When, in the 1960s, I lived in Canberra (’23 suburbs in search of a city’) I was recruited to design a village courts system for the prospective independent state of Papua New Guinea.
On an early research trip I was landed by helicopter somewhere between West Irian and Mount Hagen. Typically, none of the locals had encountered a white – in my case, Suffolk-pink – person, so I was surprised that the first group (of hunters) to contact me were not impressed by my pigmentation. We walked for a day and most of a night to their village – frond and stick huts – where, at about 4am, I was shown an open entrance and crept in. Someone was asleep. I flicked my lighter and was startled, as was he, to find a European of my own age.
Tempted to blurt ‘Dr Livingstone, I presume’, I said ‘Bernard Brown, ANU Canberra’. He replied ‘Michael Brown, Melbourne, in PNG as Director of Health, Bougainville – but across here researching malaria’. It was odd, here in the ulu, to meet another Brown. It would get odder.
I said that I was in PNG via Australia – out of England. He said ‘Ditto’ but added that, although born in England, his folk had brought him to Melbourne as a boy. I mentioned that I was born in Suffolk. He said ‘Snap – almost’. He was born in London and christened at a place named Ipswich. I pressed him further and he said ‘a Presbyterian Church in Tacket Street’. I one-upped him by inquiring ‘The Reverend Shrubsole?’. He didn’t know, but allowed me to say that I was christened by him there in 1934. So, I guess, was he.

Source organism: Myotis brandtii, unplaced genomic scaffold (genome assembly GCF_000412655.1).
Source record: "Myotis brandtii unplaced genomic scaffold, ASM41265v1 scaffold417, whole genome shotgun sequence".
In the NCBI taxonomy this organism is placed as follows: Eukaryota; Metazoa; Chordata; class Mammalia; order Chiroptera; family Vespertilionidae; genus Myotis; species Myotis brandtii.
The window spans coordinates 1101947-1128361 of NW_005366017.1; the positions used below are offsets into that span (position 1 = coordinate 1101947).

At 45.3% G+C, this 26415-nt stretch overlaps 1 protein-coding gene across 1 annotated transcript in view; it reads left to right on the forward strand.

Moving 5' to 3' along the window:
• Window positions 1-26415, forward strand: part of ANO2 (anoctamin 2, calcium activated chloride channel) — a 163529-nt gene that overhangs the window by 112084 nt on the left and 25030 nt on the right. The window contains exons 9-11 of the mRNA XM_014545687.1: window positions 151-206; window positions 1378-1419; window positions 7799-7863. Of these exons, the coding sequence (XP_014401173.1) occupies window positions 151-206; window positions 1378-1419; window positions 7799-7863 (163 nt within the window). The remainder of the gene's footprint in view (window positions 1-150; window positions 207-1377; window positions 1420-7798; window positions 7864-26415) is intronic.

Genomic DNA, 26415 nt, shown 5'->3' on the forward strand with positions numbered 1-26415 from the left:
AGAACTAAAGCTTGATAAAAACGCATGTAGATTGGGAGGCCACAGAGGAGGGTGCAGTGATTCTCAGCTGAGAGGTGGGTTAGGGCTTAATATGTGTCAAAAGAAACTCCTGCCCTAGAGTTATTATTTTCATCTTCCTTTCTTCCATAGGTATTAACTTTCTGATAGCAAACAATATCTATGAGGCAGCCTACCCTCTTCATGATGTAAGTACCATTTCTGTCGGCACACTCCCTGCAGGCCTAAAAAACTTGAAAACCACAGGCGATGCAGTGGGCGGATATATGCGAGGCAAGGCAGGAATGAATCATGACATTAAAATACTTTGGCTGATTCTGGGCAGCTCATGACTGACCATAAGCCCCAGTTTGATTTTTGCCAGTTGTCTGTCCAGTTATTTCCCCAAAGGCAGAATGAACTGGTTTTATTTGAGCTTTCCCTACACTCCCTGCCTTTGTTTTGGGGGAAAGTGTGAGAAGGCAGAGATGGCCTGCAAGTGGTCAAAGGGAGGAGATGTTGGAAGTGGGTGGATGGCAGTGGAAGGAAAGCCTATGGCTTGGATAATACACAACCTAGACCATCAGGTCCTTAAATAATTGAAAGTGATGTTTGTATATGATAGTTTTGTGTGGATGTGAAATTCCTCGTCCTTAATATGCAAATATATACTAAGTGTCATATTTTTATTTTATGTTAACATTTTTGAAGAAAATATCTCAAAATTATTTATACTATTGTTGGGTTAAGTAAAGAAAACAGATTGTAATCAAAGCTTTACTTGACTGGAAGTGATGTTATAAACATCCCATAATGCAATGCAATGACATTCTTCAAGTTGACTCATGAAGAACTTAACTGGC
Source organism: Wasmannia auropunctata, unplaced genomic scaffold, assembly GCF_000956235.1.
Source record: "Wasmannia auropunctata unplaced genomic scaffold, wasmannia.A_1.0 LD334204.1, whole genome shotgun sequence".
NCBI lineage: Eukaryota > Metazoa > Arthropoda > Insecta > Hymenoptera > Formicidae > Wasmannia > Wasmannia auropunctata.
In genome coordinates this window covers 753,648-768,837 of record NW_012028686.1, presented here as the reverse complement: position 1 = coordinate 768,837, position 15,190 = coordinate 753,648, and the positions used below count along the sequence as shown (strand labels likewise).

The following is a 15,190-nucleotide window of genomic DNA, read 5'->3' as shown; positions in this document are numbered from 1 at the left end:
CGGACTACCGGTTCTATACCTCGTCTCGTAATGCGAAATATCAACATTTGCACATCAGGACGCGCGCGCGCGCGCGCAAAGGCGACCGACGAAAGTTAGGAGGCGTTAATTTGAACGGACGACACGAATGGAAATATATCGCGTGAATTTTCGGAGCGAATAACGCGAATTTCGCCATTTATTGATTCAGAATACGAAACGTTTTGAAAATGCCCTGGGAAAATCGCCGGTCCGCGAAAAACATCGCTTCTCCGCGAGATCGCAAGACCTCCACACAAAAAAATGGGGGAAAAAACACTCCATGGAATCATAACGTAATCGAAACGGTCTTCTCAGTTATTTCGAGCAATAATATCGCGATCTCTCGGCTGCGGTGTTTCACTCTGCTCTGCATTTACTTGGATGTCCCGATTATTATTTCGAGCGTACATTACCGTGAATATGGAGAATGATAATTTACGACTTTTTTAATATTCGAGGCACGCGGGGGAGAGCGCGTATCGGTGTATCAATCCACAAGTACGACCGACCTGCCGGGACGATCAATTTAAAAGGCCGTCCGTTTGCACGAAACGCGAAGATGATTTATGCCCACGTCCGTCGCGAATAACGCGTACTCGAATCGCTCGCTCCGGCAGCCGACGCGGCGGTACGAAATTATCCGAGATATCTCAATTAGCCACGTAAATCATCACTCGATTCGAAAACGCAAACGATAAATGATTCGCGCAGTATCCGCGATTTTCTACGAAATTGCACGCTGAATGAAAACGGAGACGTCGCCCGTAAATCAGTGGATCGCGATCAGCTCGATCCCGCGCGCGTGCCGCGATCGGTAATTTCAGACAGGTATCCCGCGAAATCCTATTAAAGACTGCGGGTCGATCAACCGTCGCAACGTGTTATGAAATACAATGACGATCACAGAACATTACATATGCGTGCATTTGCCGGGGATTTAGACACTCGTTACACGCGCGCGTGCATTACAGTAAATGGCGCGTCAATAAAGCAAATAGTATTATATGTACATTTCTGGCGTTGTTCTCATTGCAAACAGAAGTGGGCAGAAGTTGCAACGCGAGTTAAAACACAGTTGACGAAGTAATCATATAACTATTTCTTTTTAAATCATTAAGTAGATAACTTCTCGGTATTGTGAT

His father, an Aussie, had attended medical school in London and had met Michael Brown’s mother, a singer at the D’Oyly Carte (Gilbert & Sullivan). The plot thickened because my mother, Beatrice Welton of Providence Street, had gone for an audition to the D’Oyly with another Ipswich girl in 1930 or ’31. My mother was unsuccessful; the other, his mother, was accepted. She married a doctor in London and brought Michael back in 1934 for his Ipswich christening.
She had been in the Tacket Street choir and the Girl Guides with my mother – and, in our native hut in the back of nowhere at dawn at the other end of the world, we rehearsed names that we had heard at maternal knees, names such as Flora Baines, Miss Kathleen Gibbons (Gibbons Flour Mills), Kitty Day and even more Browns: Bill and Gladys. Bill, with my father Syd, was a Boys Brigade member in a Tacket Street group led by Frank Goddard – of Goddards the Builders.
We shook hands as he, Dr Michael Brown, donned an enormous backpack and walked off in the general direction of the Fly River. We agreed to write. But never did.
On returning to Canberra, I wrote to my mother, then living in Hadleigh. By return post, weeks later, she sent an old photograph (‘I want it back’) of young mothers at Tacket Street Church reunion circa 1936 with me in a pushchair next to Michael Brown in one with our respective mums. I seem to remember him saying that his mother’s name was Effie.
Does it ring any bells with readers? Effie would be about 118 years old! She would have been a darned good soprano.
What are the odds of two Tacket Street mums’ little boys meeting in a nameless New Guinea village thirty-odd years later?
My only recent contact with the church was attending a service in the 1980s with my cousin Eileen Wyard (neé Welton), a ‘regular’ all her life.